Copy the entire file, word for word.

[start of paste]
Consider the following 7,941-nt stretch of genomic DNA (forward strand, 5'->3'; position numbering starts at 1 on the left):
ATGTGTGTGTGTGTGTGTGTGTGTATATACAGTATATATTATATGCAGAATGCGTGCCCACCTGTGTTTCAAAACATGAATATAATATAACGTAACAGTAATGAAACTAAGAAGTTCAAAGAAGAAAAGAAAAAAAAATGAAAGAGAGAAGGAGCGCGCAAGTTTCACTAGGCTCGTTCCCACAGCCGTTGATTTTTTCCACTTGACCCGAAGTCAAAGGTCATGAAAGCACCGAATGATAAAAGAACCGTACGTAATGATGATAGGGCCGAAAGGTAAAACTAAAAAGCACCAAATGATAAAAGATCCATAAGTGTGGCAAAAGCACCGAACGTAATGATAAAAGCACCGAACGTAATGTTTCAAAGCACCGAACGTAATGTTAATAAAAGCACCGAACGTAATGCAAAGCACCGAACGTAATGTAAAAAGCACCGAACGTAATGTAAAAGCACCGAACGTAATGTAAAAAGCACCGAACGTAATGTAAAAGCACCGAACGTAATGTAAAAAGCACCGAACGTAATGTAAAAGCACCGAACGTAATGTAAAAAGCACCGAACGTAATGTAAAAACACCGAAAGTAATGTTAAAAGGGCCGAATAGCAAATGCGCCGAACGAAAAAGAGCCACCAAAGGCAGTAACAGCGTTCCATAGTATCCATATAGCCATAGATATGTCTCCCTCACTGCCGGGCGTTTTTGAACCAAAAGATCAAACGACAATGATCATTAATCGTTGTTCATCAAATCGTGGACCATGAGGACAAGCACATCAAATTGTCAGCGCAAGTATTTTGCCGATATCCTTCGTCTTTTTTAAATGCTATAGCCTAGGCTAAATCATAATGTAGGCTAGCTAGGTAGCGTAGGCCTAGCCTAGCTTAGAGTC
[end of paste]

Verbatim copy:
Consider the following 7,941-nt stretch of genomic DNA (forward strand, 5'->3'; position numbering starts at 1 on the left):
ATGTGTGTGTGTGTGTGTGTGTGTATATACAGTATATATTATATGCAGAATGCGTGCCCACCTGTGTTTCAAAACATGAATATAATATAACGTAACAGTAATGAAACTAAGAAGTTCAAAGAAGAAAAGAAAAAAAAATGAAAGAGAGAAGGAGCGCGCAAGTTTCACTAGGCTCGTTCCCACAGCCGTTGATTTTTTCCACTTGACCCGAAGTCAAAGGTCATGAAAGCACCGAATGATAAAAGAACCGTACGTAATGATGATAGGGCCGAAAGGTAAAACTAAAAAGCACCAAATGATAAAAGATCCATAAGTGTGGCAAAAGCACCGAACGTAATGATAAAAGCACCGAACGTAATGTTTCAAAGCACCGAACGTAATGTTAATAAAAGCACCGAACGTAATGCAAAGCACCGAACGTAATGTAAAAAGCACCGAACGTAATGTAAAAGCACCGAACGTAATGTAAAAAGCACCGAACGTAATGTAAAAGCACCGAACGTAATGTAAAAAGCACCGAACGTAATGTAAAAGCACCGAACGTAATGTAAAAAGCACCGAACGTAATGTAAAAACACCGAAAGTAATGTTAAAAGGGCCGAATAGCAAATGCGCCGAACGAAAAAGAGCCACCAAAGGCAGTAACAGCGTTCCATAGTATCCATATAGCCATAGATATGTCTCCCTCACTGCCGGGCGTTTTTGAACCAAAAGATCAAACGACAATGATCATTAATCGTTGTTCATCAAATCGTGGACCATGAGGACAAGCACATCAAATTGTCAGCGCAAGTATTTTGCCGATATCCTTCGTCTTTTTTAAATGCTATAGCCTAGGCTAAATCATAATGTAGGCTAGCTAGGTAGCGTAGGCCTAGCCTAGCTTAGAGTC